Why the Philippines Snubbed Liu Xiaobo

By Todd Crowell

TOKYO – Among the dozen or so nations that heeded Beijing’s call to boycott the ceremony awarding the Nobel Peace Prize to imprisoned Chinese dissident Liu Xiaobo in Oslo last week was the Philippines.

Wait, the Philippines?

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Is this not the home of the famous “people power” revolution in 1986 which overthrew the Ferdinand Marcos dictatorship in 1986? Is the current president, Benigno Aquino III, not the grandson of the martyred democracy icon Benigno Aquino?

What is the Philippines doing in the company of such exemplars of democracy as Cuba, Vietnam, Kazakhstan, Saudi Arabia and Venezuela? Why is it the only Asian country, besides Vietnam and Sri Lanka, to snub the awards ceremony for China’s most famous advocate of multi-party democracy and human rights?

The Philippine Foreign Ministry maintained that the country’s ambassador to Norway, Elizabeth Buescuceso, was out of the country attending to “counselor business” and that her absence from the ceremony did not constitute a deliberate boycott. That answer wasn’t very persuasive, especially to human rights organizations, which heaped criticism on the government.

One person close to the presidential palace said that “We did not want to further annoy China.” What would he mean by that? True, Manila is in the doghouse with the Chinese world because of a botched hostage incident in the capital last August that left eight visitors dead.

A dismissed police officer took over a tour bus filled with more than twenty Hong Kongers, holding them hostage for hours demanding to be reinstated. When the police finally attempted to storm the minibus, the hostage taker let loose, killing eight of the Hong Kong passengers.

Hong Kong went into a frenzy of mourning - flags were lowered to half staff, black borders were placed around newspaper headlines, people protested outside of the Philippine consulate-general, some of the thousands of Filipina maids working in the territory were ostracized. The Hong Kong government temporarily banned further visits and ordered those already in the Philippines to return home.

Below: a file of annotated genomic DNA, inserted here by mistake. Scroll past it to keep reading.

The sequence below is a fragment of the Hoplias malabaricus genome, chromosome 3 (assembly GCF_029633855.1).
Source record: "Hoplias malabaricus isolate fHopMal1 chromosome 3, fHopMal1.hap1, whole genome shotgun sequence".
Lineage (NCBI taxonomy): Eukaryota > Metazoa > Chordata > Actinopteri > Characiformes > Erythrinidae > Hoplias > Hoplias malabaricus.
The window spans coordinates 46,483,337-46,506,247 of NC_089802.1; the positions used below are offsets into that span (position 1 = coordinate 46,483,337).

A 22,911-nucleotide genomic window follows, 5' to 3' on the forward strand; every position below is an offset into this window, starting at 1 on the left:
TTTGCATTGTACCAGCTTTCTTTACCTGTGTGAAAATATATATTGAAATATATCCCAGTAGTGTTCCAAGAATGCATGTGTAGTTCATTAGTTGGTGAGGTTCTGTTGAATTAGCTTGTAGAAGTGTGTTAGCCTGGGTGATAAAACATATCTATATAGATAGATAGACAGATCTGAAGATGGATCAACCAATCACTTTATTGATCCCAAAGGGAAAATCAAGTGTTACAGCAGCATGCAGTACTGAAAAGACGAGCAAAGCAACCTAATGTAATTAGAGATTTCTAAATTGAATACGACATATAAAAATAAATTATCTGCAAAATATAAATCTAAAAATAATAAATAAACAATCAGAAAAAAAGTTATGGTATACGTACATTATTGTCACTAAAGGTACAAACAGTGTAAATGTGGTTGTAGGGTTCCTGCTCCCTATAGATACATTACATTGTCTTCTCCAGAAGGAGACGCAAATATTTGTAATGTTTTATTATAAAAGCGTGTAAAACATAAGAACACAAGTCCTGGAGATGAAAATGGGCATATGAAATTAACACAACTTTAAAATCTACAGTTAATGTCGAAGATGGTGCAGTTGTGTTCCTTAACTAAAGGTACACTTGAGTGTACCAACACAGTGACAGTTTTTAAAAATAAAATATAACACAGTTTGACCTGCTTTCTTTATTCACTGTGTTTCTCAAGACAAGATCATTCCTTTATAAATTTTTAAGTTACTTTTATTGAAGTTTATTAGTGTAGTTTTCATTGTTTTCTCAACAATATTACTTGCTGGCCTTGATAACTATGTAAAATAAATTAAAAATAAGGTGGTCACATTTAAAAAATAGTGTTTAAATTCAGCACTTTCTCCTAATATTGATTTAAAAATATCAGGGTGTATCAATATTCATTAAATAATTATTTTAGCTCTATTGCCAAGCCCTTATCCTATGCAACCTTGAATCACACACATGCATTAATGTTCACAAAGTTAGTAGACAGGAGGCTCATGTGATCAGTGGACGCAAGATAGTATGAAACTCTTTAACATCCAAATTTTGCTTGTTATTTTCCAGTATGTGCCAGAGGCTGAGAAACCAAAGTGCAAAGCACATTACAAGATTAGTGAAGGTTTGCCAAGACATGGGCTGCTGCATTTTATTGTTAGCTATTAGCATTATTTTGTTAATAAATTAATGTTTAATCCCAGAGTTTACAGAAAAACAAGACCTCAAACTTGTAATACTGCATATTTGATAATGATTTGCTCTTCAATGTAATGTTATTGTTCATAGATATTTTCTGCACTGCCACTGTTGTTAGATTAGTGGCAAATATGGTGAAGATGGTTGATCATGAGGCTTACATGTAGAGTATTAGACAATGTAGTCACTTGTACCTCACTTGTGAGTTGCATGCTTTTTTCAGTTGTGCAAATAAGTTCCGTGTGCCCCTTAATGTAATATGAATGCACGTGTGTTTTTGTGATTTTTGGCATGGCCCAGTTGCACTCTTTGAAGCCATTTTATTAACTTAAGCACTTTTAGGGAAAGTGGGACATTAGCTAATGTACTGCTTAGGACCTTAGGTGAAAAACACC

Beijing, being Hong Kong’s protector in matters relating to foreign affairs, felt compelled to enter the fray. Its foreign minister loudly denounced the Philippines and demanded an investigation. President Aquino ordered the investigation and promised to share the results.

The Chinese were further irritated when at the funeral of the hostage taker, Ronaldo Mendoza, his coffin was draped with the Philippine national flag, as if he were some kind of a hero.

However, the hostage incident probably wasn't the main reason for Manila's decision to skip the Nobel Prize ceremony. It so happened that Gen. Ricardo David, chief of staff of the Philippine Armed Forces, was in Beijing at this time negotiating a major arms deal, the first such deal between the Philippines and China.

The exact type of weapons and the total value of the sale, assuming there was a price tag, were not immediately known, but it was said to be “very substantial.” The Philippine military chief was thus holding talks with his Chinese counterpart at roughly the same time America’s Admiral Mike Mullen was speaking with his South Korean counterpart.

The Philippine armed forces are poorly equipped and overextended, fighting both a longtime communist insurgency on the island of Luzon and a Muslim separatist insurgency on the big southern island of Mindanao. The country is a formal ally of the United States, but military aid had been skimpy, especially since the Americans withdrew from the Subic Bay Naval Station and Clark Air Base in 1991.

“This will start an influx of logistics coming to us from mainland China,” said a Philippine Army spokesman. “The Philippine Armed Forces really lack funds and equipment, and it's ready and willing to accept equipment and much needed resources from any donor country. This includes China.”

The irony of the arms sales were not lost on many in the country since the weapons and logistic supplies provided by Communist China will be used partly to fight the Communist New People’s Army. But then China today is into making money, not making revolution.

It was, of course, just one more example of the quiet struggle between the U.S. and China over influence in Southeast Asia, and shows that even countries like the Philippines, with its close historic ties and formal treaty with Washington, are not immune to Beijing’s “soft power” blandishments.

Todd Crowell covered Tiananmen as Chief of Correspondents for Asiaweek. He is compiling a Dictionary of the Modern Asian Language and comments on Asian affairs at Asia Cable (www.asiacable.blogspot.com).

Todd Crowell covered Tiananmen as Chief of Correspondents for Asiaweek. He comments on Asian affairs at Asia Cable (www.asiacable.blogspot.com).

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